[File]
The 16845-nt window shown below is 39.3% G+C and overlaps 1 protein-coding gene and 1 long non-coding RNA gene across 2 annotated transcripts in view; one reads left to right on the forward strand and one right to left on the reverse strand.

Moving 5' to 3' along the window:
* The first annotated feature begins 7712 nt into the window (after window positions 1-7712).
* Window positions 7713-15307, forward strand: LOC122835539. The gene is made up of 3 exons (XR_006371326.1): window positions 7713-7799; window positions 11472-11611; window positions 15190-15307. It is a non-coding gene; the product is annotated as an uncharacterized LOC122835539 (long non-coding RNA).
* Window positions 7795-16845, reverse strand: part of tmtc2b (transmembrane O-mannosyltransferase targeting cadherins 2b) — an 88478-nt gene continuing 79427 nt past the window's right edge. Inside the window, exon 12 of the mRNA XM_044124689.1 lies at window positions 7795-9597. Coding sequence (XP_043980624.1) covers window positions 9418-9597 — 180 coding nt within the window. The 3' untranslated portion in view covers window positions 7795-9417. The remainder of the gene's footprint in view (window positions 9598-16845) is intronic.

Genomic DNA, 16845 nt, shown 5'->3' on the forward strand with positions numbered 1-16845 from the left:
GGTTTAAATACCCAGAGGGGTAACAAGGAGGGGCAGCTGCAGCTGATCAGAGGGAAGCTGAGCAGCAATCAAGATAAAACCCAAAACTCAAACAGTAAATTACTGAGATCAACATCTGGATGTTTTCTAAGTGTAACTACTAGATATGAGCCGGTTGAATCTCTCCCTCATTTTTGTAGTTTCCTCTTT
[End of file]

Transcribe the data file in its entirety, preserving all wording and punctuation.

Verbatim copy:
The 16845-nt window shown below is 39.3% G+C and overlaps 1 protein-coding gene and 1 long non-coding RNA gene across 2 annotated transcripts in view; one reads left to right on the forward strand and one right to left on the reverse strand.

Moving 5' to 3' along the window:
* The first annotated feature begins 7712 nt into the window (after window positions 1-7712).
* Window positions 7713-15307, forward strand: LOC122835539. The gene is made up of 3 exons (XR_006371326.1): window positions 7713-7799; window positions 11472-11611; window positions 15190-15307. It is a non-coding gene; the product is annotated as an uncharacterized LOC122835539 (long non-coding RNA).
* Window positions 7795-16845, reverse strand: part of tmtc2b (transmembrane O-mannosyltransferase targeting cadherins 2b) — an 88478-nt gene continuing 79427 nt past the window's right edge. Inside the window, exon 12 of the mRNA XM_044124689.1 lies at window positions 7795-9597. Coding sequence (XP_043980624.1) covers window positions 9418-9597 — 180 coding nt within the window. The 3' untranslated portion in view covers window positions 7795-9417. The remainder of the gene's footprint in view (window positions 9598-16845) is intronic.

Genomic DNA, 16845 nt, shown 5'->3' on the forward strand with positions numbered 1-16845 from the left:
GGTTTAAATACCCAGAGGGGTAACAAGGAGGGGCAGCTGCAGCTGATCAGAGGGAAGCTGAGCAGCAATCAAGATAAAACCCAAAACTCAAACAGTAAATTACTGAGATCAACATCTGGATGTTTTCTAAGTGTAACTACTAGATATGAGCCGGTTGAATCTCTCCCTCATTTTTGTAGTTTCCTCTTT